State and federal candidates talk 219

Posted on October 24th, 2010

By Michelle Ganassi and Tiffany Wright
The candidates for Pennsylvania governor and U.S. Senate agree on the importance of infrastructure projects, but offer varying plans for completing roadways such as Route 219.

Route 219 has been designated a key part of both the North/South Appalachian Highway and Continental 1’s proposed 1,500-mile trade corridor from Toronto to Miami. The Route 219 project has been delayed for years because of a lack of funding.

Nachama Soloveichik, communications director for Pat Toomey for Senate, said Toomey is committed to making sure Pennsylvania gets the appropriate funds to maintain and build infrastructure.

“Job creation and economic growth are Pat’s No. 1 priority and he will make sure Pennsylvania has the tools to achieve those goals,” she said in an e-mail.

If elected, the Republican would find a way to address the transporation issue, Soloveichik said.

“When Pat served in the House of Representatives, he was very successful in bringing both sides of an issue together to find a solution to local problems in the Lehigh Valley, like restoring Medicare funds for local hospitals when they stood to lose that critical money,” she said. “As a senator, he will do the same thing for all of Pennsylvania’s communities.”

Soloveichik said Toomey has spent time visiting Somerset County and hopes to talk to more residents over the coming weeks and months to learn more about the roadway.

Rep. Joe Sestak, the Democratic candidate for U.S. Senate, said he is familiar with the effort to complete Route 219 as part of the Appalachian Development Highway System. He said that if elected he would make the project a priority.

“We have an infrastructure deficit in this country,” Sestak said in an e-mail. “In order to remain globally competitive we must invest in infrastructure, such as the Route 219 project. That’s why it will be one of my priorities as a senator. We must take action to complete the entire Appalachian Development Highway System, especially through stretches such as Route 219, in Pennsylvania.”

Sestak said that funding is available for these highway projects if the state can provide necessary matching funds.

“That’s why, in January, I sent a letter to the chairman of the Transporation and Infrastructure Committee, asking that the matching requirement be reduced or eliminated during these particularly tough times for state budgets,” Sestak said.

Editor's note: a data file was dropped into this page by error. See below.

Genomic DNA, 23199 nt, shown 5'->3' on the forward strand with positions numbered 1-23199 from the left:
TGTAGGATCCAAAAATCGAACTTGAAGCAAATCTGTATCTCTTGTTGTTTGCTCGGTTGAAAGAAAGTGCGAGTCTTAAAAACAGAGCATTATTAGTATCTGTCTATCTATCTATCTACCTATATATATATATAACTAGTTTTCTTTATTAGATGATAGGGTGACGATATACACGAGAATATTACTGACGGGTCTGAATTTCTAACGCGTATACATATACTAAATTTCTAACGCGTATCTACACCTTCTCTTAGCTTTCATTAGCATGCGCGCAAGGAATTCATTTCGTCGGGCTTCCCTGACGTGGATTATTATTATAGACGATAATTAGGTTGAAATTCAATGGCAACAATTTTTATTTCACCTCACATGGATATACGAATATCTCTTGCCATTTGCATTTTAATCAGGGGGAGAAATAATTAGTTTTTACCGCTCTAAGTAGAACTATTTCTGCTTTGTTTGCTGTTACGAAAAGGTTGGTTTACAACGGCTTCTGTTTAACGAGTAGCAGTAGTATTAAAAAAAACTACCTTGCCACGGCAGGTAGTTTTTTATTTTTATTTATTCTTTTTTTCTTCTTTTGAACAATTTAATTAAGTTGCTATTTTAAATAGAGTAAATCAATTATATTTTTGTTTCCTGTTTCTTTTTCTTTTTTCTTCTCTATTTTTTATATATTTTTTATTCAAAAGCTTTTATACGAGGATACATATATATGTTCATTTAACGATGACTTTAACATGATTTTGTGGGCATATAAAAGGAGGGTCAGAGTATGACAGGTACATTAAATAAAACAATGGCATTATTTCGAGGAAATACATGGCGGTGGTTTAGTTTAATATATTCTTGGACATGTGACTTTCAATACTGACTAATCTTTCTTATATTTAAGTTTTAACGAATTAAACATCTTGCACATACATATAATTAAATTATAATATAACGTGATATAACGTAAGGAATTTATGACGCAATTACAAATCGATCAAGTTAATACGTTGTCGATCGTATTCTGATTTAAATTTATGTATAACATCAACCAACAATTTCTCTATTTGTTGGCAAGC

He said he also sent a letter calling for the reauthorization of toll credits to be used as a match. In the last transportation bill, Congress said states could no longer use toll credits as state matches for highway construction projects. States earn toll credits for spending money to improve toll roads.

He said he would also support funding projects using revenues from a reasonable natural gas severance tax.

Republican gubernatorial candidate Tom Corbett said Democratic Gov. Ed Rendell has ignored infrastructure projects for 7 1/2 years and he vows not to do the same. He said raising taxes to fund road projects is not an option.

“We need to lower taxes and increase jobs,” he said.

If elected Corbett said he would look at ways to fund road projects such as through private/public partnerships.

“I doubt Route 219 would be one but maybe it is one,” he said. “Maybe we make 219 a toll road to help finish the last connection.”

He said he would also evaluate the Pennsylvania Department of Transportation to make sure it is running efficiently. He said he could see how a corridor connecting Somerset County to Interstate 68 in Maryland could be beneficial for moving goods through the region.

“Route 219 could be a great north/south corridor,” he said. “The issue is funding it.”

Brian Herman, communications director for Dan Onorato for Governor, said his candidate knows the importance of funding transportation projects.

“Bridges, tunnels, roads, all those things need to be addressed,” he said. “We certainly need to find funding for that.”

Herman said Onorato’s plan, if elected, is to examine all the projects and prioritize them on how important they are to communities and overall infrastructure.

“It’s something that needs to be done,” he said. “He’ll have discussions on where the funding is going to come from. There are a lot of details when addressing transportation and infrastructure is a high priority of his.”

The election is Nov. 2.